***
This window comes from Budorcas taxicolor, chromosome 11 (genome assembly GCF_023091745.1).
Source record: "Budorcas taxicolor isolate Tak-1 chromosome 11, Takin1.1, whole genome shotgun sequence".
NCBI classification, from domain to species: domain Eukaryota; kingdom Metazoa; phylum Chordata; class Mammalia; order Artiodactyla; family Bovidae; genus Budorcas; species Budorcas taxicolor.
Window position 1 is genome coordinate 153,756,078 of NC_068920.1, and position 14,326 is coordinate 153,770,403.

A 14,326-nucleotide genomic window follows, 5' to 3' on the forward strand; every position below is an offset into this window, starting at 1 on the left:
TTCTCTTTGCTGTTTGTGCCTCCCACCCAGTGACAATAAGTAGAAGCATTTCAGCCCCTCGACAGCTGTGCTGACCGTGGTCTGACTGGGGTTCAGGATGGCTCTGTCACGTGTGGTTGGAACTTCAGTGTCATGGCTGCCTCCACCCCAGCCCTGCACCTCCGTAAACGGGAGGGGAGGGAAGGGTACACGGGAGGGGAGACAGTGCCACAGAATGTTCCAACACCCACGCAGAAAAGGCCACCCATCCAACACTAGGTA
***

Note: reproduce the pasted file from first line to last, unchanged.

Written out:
This window comes from Budorcas taxicolor, chromosome 11 (genome assembly GCF_023091745.1).
Source record: "Budorcas taxicolor isolate Tak-1 chromosome 11, Takin1.1, whole genome shotgun sequence".
NCBI classification, from domain to species: domain Eukaryota; kingdom Metazoa; phylum Chordata; class Mammalia; order Artiodactyla; family Bovidae; genus Budorcas; species Budorcas taxicolor.
Window position 1 is genome coordinate 153,756,078 of NC_068920.1, and position 14,326 is coordinate 153,770,403.

A 14,326-nucleotide genomic window follows, 5' to 3' on the forward strand; every position below is an offset into this window, starting at 1 on the left:
TTCTCTTTGCTGTTTGTGCCTCCCACCCAGTGACAATAAGTAGAAGCATTTCAGCCCCTCGACAGCTGTGCTGACCGTGGTCTGACTGGGGTTCAGGATGGCTCTGTCACGTGTGGTTGGAACTTCAGTGTCATGGCTGCCTCCACCCCAGCCCTGCACCTCCGTAAACGGGAGGGGAGGGAAGGGTACACGGGAGGGGAGACAGTGCCACAGAATGTTCCAACACCCACGCAGAAAAGGCCACCCATCCAACACTAGGTA